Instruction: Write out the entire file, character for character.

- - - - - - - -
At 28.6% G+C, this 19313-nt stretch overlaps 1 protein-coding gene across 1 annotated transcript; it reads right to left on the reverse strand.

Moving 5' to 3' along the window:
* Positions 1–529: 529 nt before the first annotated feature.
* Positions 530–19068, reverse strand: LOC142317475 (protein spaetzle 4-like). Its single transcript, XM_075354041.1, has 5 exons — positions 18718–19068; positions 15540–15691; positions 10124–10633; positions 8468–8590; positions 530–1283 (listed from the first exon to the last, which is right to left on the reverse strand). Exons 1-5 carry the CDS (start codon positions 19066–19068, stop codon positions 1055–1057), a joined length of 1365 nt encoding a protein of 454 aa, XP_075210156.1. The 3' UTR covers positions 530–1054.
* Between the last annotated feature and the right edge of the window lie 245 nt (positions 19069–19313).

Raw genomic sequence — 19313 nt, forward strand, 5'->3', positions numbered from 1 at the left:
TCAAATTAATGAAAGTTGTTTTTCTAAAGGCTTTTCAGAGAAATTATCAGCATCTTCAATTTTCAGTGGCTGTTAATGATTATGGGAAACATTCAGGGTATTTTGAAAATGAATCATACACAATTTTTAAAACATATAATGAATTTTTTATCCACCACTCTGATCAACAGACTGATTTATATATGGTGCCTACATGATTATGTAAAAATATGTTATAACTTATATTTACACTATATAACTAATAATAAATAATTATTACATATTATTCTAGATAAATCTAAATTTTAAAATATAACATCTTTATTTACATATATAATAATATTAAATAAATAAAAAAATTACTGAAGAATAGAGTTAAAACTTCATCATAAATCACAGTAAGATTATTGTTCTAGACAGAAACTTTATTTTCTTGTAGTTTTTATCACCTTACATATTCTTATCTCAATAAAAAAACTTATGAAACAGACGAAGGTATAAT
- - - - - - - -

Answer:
At 28.6% G+C, this 19313-nt stretch overlaps 1 protein-coding gene across 1 annotated transcript; it reads right to left on the reverse strand.

Moving 5' to 3' along the window:
* Positions 1–529: 529 nt before the first annotated feature.
* Positions 530–19068, reverse strand: LOC142317475 (protein spaetzle 4-like). Its single transcript, XM_075354041.1, has 5 exons — positions 18718–19068; positions 15540–15691; positions 10124–10633; positions 8468–8590; positions 530–1283 (listed from the first exon to the last, which is right to left on the reverse strand). Exons 1-5 carry the CDS (start codon positions 19066–19068, stop codon positions 1055–1057), a joined length of 1365 nt encoding a protein of 454 aa, XP_075210156.1. The 3' UTR covers positions 530–1054.
* Between the last annotated feature and the right edge of the window lie 245 nt (positions 19069–19313).

Raw genomic sequence — 19313 nt, forward strand, 5'->3', positions numbered from 1 at the left:
TCAAATTAATGAAAGTTGTTTTTCTAAAGGCTTTTCAGAGAAATTATCAGCATCTTCAATTTTCAGTGGCTGTTAATGATTATGGGAAACATTCAGGGTATTTTGAAAATGAATCATACACAATTTTTAAAACATATAATGAATTTTTTATCCACCACTCTGATCAACAGACTGATTTATATATGGTGCCTACATGATTATGTAAAAATATGTTATAACTTATATTTACACTATATAACTAATAATAAATAATTATTACATATTATTCTAGATAAATCTAAATTTTAAAATATAACATCTTTATTTACATATATAATAATATTAAATAAATAAAAAAATTACTGAAGAATAGAGTTAAAACTTCATCATAAATCACAGTAAGATTATTGTTCTAGACAGAAACTTTATTTTCTTGTAGTTTTTATCACCTTACATATTCTTATCTCAATAAAAAAACTTATGAAACAGACGAAGGTATAAT